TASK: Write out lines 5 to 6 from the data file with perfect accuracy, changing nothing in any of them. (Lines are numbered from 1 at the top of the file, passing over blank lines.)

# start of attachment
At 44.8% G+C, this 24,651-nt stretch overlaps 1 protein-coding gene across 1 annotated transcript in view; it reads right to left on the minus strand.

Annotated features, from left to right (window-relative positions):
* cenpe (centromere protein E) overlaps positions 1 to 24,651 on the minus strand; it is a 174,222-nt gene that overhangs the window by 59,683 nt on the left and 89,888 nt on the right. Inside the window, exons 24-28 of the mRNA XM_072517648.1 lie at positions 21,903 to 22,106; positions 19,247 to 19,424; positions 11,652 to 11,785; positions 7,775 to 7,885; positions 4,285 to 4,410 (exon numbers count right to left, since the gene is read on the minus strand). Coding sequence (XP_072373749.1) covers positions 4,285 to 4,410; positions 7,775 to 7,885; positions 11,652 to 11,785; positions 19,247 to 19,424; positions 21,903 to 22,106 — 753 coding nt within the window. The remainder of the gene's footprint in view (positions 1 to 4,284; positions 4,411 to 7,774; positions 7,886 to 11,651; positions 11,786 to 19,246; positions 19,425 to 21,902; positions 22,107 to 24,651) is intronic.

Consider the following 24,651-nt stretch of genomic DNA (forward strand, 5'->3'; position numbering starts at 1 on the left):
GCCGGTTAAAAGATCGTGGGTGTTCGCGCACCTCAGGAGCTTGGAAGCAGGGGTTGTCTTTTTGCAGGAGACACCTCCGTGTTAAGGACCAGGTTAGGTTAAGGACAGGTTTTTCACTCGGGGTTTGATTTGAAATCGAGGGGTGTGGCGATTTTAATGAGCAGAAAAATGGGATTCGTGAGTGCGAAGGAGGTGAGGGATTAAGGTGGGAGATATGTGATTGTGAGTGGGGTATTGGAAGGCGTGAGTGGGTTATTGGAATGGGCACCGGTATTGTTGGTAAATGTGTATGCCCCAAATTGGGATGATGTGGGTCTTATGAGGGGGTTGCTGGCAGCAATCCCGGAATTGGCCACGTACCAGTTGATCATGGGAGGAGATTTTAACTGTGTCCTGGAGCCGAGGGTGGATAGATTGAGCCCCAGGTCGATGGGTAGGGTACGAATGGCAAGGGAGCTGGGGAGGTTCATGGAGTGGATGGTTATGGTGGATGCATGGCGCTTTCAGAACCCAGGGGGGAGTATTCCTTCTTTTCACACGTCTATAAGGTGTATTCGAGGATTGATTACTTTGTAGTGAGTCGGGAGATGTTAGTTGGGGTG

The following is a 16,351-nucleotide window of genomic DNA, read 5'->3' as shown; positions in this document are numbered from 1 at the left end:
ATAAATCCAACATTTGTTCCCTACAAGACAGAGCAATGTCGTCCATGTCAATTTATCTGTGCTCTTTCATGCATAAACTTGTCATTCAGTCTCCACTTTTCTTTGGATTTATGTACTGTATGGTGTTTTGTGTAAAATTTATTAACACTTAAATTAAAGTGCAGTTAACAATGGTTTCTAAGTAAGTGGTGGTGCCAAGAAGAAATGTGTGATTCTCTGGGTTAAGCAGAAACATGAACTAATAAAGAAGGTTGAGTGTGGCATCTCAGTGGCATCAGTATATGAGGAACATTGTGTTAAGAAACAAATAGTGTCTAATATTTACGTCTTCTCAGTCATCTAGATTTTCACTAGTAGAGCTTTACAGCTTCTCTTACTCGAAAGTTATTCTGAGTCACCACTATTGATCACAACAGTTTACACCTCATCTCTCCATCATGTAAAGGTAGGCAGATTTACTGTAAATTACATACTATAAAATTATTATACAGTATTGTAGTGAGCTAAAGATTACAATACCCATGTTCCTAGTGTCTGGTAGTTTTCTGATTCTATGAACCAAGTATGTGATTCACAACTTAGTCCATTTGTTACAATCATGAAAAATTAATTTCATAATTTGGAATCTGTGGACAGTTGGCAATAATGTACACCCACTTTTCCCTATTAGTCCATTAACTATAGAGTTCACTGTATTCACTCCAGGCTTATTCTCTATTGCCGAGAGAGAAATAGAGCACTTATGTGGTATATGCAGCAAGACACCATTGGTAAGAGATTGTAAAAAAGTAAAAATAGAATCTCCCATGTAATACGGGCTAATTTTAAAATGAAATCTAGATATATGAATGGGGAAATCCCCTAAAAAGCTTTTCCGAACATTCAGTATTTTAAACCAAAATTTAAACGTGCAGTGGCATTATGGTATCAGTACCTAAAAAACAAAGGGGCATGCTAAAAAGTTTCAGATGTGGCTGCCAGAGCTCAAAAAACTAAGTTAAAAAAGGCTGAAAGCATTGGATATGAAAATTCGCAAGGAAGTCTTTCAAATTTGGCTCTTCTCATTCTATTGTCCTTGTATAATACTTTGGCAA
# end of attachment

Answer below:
GCCGGTTAAAAGATCGTGGGTGTTCGCGCACCTCAGGAGCTTGGAAGCAGGGGTTGTCTTTTTGCAGGAGACACCTCCGTGTTAAGGACCAGGTTAGGTTAAGGACAGGTTTTTCACTCGGGGTTTGATTTGAAATCGAGGGGTGTGGCGATTTTAATGAGCAGAAAAATGGGATTCGTGAGTGCGAAGGAGGTGAGGGATTAAGGTGGGAGATATGTGATTGTGAGTGGGGTATTGGAAGGCGTGAGTGGGTTATTGGAATGGGCACCGGTATTGTTGGTAAATGTGTATGCCCCAAATTGGGATGATGTGGGTCTTATGAGGGGGTTGCTGGCAGCAATCCCGGAATTGGCCACGTACCAGTTGATCATGGGAGGAGATTTTAACTGTGTCCTGGAGCCGAGGGTGGATAGATTGAGCCCCAGGTCGATGGGTAGGGTACGAATGGCAAGGGAGCTGGGGAGGTTCATGGAGTGGATGGTTATGGTGGATGCATGGCGCTTTCAGAACCCAGGGGGGAGTATTCCTTCTTTTCACACGTCTATAAGGTGTATTCGAGGATTGATTACTTTGTAGTGAGTCGGGAGATGTTAGTTGGGGTG

The following is a 16,351-nucleotide window of genomic DNA, read 5'->3' as shown; positions in this document are numbered from 1 at the left end: